What’s wrong with oil? Isn’t olive oil healthy? Well, not really. All oils are concentrated sources of calories (about 120 calories per tablespoon). They contain no fiber and little in the way of nutrients. You can actually sauté in a small amount of water or vegetable broth instead of oil and save yourself thousands of calories a year. We need fat in our diet, but it should come from whole foods. Small amount of nuts, seeds (about 2-4 tablespoons per day) and avocados provide plenty of additional fats in our diet.
- Whole foods – this means choose fresh, whole foods, rather than processed, packaged foods. Brown rice instead of white rice, whole wheat instead of white bread – you get the idea.
- No animal products (meat, fish, dairy or eggs).
- Focus on fresh fruits and vegetables. Aim for 9 servings a day (that’s 5-6 servings of vegetables and 3-4 servings of fruit). If you eat that many fruits and vegetables, there won’t be enough room in your diet for a lot of other foods.
- For satiety (the feeling of satisfaction and fullness, fill up on starches like sweet potatoes and whole grains).
- For protein, tons of fiber and to stabilize blood sugar; enjoy beans, legumes and traditional soy foods like tofu and tempeh along with seiten (traditional wheat meat). Nuts and seeds in small quantities are also excellent.
These recommendations are based on those by Dr. Michael Greger, MD at www.nutritionfacts.org
Everyone on a purely plant-based diet must supplement with B-12. I personally use Jarrow Brand Methylcobalamin 1000mcg. They are chewable. I take one every day. I give ½ of a tablet to my 9 year old son every day and have been doing so since he was a toddler.
1-2 tablespoons of ground flaxseeds each day provide beneficial Omega-3 fatty acids. If you wish to supplement with DHA, choose a vegan algae DHA as it is purer and more effective than fish oil.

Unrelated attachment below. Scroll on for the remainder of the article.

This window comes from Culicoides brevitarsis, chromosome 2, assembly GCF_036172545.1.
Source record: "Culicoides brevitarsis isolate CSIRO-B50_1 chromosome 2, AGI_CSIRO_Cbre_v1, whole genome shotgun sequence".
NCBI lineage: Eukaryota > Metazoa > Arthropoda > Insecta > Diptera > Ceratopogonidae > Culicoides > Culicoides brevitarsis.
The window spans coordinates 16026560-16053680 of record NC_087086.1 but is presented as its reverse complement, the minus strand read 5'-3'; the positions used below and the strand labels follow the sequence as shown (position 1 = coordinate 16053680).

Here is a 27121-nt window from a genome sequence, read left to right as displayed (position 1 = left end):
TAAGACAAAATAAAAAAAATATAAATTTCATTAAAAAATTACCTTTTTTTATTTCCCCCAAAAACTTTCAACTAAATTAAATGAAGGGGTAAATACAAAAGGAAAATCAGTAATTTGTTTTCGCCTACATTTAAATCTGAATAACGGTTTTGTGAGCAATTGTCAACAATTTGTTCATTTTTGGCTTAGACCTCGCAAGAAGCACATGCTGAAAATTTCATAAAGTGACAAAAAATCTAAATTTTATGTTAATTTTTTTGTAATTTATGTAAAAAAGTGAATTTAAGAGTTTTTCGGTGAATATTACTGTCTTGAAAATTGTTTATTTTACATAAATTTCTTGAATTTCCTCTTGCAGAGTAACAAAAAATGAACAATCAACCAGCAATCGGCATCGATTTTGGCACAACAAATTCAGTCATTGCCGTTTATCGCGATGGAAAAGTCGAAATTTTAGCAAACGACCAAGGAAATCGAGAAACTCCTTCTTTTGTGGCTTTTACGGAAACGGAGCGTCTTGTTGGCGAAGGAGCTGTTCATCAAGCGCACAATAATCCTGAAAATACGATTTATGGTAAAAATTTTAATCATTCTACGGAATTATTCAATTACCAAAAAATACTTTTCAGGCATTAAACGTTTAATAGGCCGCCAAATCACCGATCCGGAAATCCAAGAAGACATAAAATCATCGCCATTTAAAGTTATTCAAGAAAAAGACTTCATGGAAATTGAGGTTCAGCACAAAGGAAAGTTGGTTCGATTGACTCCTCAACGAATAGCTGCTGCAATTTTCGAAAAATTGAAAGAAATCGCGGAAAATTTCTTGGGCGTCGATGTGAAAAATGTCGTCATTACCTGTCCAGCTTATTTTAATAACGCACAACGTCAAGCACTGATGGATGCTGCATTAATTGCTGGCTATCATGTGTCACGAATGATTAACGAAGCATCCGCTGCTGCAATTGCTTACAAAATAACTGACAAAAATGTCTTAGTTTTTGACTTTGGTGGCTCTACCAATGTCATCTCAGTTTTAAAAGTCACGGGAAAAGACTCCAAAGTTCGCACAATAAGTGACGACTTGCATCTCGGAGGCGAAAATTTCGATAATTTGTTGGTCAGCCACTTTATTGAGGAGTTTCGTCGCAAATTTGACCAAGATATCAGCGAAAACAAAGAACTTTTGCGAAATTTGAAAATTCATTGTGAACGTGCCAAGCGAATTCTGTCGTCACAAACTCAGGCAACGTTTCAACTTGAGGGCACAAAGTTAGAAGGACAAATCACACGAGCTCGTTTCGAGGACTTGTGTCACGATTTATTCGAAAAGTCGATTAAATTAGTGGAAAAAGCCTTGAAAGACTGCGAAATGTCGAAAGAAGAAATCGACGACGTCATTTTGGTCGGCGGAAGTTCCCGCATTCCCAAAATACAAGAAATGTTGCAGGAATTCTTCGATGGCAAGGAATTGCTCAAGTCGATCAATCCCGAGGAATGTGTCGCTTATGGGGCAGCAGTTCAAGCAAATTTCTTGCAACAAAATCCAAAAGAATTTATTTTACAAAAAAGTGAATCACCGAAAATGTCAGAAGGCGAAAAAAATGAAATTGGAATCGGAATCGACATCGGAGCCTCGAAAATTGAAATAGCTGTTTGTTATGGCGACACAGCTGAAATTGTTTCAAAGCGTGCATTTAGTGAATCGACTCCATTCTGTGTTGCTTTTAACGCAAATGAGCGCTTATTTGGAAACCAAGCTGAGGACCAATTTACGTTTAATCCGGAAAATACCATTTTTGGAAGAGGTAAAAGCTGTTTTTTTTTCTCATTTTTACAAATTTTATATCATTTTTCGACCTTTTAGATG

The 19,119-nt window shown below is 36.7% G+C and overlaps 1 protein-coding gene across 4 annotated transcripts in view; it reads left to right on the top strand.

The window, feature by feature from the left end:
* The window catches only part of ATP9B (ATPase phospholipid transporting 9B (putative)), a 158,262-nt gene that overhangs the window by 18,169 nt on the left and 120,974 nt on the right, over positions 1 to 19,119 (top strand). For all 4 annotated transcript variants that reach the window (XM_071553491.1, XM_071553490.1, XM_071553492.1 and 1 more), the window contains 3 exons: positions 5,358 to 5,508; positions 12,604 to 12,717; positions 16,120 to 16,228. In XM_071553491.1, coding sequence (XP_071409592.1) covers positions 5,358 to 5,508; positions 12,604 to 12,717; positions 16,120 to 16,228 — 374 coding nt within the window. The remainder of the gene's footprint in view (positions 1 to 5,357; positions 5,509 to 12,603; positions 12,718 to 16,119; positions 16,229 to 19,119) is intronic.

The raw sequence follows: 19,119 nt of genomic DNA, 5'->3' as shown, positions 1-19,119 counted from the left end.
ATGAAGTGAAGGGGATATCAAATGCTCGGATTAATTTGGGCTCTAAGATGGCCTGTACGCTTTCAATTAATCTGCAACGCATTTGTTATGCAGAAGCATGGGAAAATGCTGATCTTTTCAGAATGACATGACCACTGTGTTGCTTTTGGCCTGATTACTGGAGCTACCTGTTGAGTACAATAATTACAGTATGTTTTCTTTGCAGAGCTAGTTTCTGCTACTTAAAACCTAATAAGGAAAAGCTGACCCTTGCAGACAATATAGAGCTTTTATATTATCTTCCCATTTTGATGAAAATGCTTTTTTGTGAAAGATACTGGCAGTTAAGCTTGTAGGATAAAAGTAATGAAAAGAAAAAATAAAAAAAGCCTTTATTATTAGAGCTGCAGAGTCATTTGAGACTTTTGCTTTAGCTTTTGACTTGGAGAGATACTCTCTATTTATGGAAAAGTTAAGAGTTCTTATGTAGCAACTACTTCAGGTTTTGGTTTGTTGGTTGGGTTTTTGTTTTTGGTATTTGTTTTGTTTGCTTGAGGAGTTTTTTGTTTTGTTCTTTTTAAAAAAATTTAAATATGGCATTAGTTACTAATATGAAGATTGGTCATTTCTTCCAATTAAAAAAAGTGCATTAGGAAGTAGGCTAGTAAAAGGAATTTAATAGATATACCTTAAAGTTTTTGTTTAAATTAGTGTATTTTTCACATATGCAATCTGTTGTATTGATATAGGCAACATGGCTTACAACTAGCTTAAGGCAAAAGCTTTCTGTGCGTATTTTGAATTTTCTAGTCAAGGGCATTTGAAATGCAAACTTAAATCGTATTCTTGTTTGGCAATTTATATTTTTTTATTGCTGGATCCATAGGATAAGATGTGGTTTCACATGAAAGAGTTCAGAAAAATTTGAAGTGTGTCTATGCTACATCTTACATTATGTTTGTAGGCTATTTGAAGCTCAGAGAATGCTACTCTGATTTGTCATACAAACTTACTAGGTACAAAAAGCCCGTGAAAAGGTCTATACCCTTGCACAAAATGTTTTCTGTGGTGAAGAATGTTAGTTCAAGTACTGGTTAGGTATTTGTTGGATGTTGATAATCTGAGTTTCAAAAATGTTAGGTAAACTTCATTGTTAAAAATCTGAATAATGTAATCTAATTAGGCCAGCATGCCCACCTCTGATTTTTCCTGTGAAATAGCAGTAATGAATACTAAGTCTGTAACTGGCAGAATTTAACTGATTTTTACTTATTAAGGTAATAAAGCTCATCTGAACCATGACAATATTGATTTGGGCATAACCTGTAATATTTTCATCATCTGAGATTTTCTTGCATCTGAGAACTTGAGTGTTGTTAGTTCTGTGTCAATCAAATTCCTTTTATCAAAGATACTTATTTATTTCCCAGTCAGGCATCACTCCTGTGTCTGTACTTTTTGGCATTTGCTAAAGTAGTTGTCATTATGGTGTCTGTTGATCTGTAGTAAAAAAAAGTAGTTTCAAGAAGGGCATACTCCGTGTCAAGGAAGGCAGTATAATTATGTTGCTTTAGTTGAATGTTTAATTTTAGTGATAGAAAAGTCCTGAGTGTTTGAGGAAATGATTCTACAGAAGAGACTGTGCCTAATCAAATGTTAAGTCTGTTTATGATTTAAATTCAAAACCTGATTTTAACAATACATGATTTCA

If you don’t get adequate sunlight, you may wish to supplement with vitamin D, but sunlight is best.
It is generally not necessary and not advisable to take a multivitamin. However, if you and/or your doctor feel that you need one because you are deficient in any vitamins or minerals, I recommend Dr. Fuhrman’s Gentle Care Vitamins.
Do not take multivitamins that contain vitamins A, E or Folic Acid as these supplements have recently been discovered in clinical trials to increase mortality. Vitamin A is found in orange fruits and vegetables like carrots, oranges, cantaloupe and squash, vitamin E is found in nuts and seeds, corn, dark green leafy vegetables and folate (the food form of folic acid) is found in dark green leafy vegetables like kale, collard greens, broccoli and others. It’s always best to get our nutrients from food.
For a great summary of the benefits of a whole food, plant-based diet, I recommend the movie, Forks Over Knives.
What we choose to put in our mouths each day directly affects not only our own health, but also the health of the entire planet. This may seem like an overstatement, but what we eat is a choice each one of us makes each day, three times a day. It is a small choice – one that we can control. There are many situations in our lives in which we are limited in our choices. We may feel frustrated with the political system or whoever has been elected to government, frustrated by our financial situation, our family, our relationships or whatever, but we, for the most part, get to choose what we eat each day. In this way, we can choose to help save our planet or we can continue to ravage it. To give you an idea how great of an impact you can make by changing your diet, World Watch Institute attributes a whopping 51% of the worldwide greenhouse gasses to the production and consumption of livestock. This is a greater percentage of GHGs than those produced worldwide by all the cars, trucks, buses, trains, and planes combined.
Considering buying a hybrid or switching to a plant-based diet? It would be great if you could do both, but given a choice, it would make a greater impact on the earth to switch to a whole food, plant-based diet. Recycle and switch to eco-friendly detergents, cleaning products and personal care products as well and you’ll be making effortless changes every day to help save the planet.
Animals, Compassion and Human Health
It goes without saying that not eating meat is a more compassionate dietary choice. Animals raised on factory farms today endure cruelty that most of us can’t even bear to imagine. It makes us uncomfortable to discuss or even to think about, yet this is what we put in our mouths and feed to our children – dead animals – animals who have suffered cruelly for the entirety of their short lives at the hands of humans.